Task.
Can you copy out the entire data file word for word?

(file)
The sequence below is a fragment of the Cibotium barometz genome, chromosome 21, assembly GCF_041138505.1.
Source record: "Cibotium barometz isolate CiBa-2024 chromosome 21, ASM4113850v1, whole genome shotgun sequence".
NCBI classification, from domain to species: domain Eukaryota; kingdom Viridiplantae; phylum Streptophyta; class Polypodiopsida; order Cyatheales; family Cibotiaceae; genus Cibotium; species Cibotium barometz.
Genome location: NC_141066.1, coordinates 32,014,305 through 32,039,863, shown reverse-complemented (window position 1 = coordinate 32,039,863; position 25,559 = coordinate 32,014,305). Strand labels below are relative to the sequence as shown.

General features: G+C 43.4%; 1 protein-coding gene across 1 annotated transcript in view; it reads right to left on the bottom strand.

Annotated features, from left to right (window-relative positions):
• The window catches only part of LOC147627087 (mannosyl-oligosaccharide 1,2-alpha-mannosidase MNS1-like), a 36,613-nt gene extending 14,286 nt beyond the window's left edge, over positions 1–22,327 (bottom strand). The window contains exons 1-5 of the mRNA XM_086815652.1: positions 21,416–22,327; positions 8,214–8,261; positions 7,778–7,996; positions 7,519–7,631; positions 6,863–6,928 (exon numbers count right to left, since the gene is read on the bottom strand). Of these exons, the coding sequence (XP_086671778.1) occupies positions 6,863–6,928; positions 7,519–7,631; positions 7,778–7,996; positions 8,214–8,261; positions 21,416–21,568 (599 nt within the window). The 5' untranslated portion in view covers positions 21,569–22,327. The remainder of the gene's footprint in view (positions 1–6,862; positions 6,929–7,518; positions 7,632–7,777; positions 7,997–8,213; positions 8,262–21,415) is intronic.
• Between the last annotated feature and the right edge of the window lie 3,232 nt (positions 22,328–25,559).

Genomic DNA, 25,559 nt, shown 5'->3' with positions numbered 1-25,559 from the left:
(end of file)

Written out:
The sequence below is a fragment of the Cibotium barometz genome, chromosome 21, assembly GCF_041138505.1.
Source record: "Cibotium barometz isolate CiBa-2024 chromosome 21, ASM4113850v1, whole genome shotgun sequence".
NCBI classification, from domain to species: domain Eukaryota; kingdom Viridiplantae; phylum Streptophyta; class Polypodiopsida; order Cyatheales; family Cibotiaceae; genus Cibotium; species Cibotium barometz.
Genome location: NC_141066.1, coordinates 32,014,305 through 32,039,863, shown reverse-complemented (window position 1 = coordinate 32,039,863; position 25,559 = coordinate 32,014,305). Strand labels below are relative to the sequence as shown.

General features: G+C 43.4%; 1 protein-coding gene across 1 annotated transcript in view; it reads right to left on the bottom strand.

Annotated features, from left to right (window-relative positions):
• The window catches only part of LOC147627087 (mannosyl-oligosaccharide 1,2-alpha-mannosidase MNS1-like), a 36,613-nt gene extending 14,286 nt beyond the window's left edge, over positions 1–22,327 (bottom strand). The window contains exons 1-5 of the mRNA XM_086815652.1: positions 21,416–22,327; positions 8,214–8,261; positions 7,778–7,996; positions 7,519–7,631; positions 6,863–6,928 (exon numbers count right to left, since the gene is read on the bottom strand). Of these exons, the coding sequence (XP_086671778.1) occupies positions 6,863–6,928; positions 7,519–7,631; positions 7,778–7,996; positions 8,214–8,261; positions 21,416–21,568 (599 nt within the window). The 5' untranslated portion in view covers positions 21,569–22,327. The remainder of the gene's footprint in view (positions 1–6,862; positions 6,929–7,518; positions 7,632–7,777; positions 7,997–8,213; positions 8,262–21,415) is intronic.
• Between the last annotated feature and the right edge of the window lie 3,232 nt (positions 22,328–25,559).

Genomic DNA, 25,559 nt, shown 5'->3' with positions numbered 1-25,559 from the left: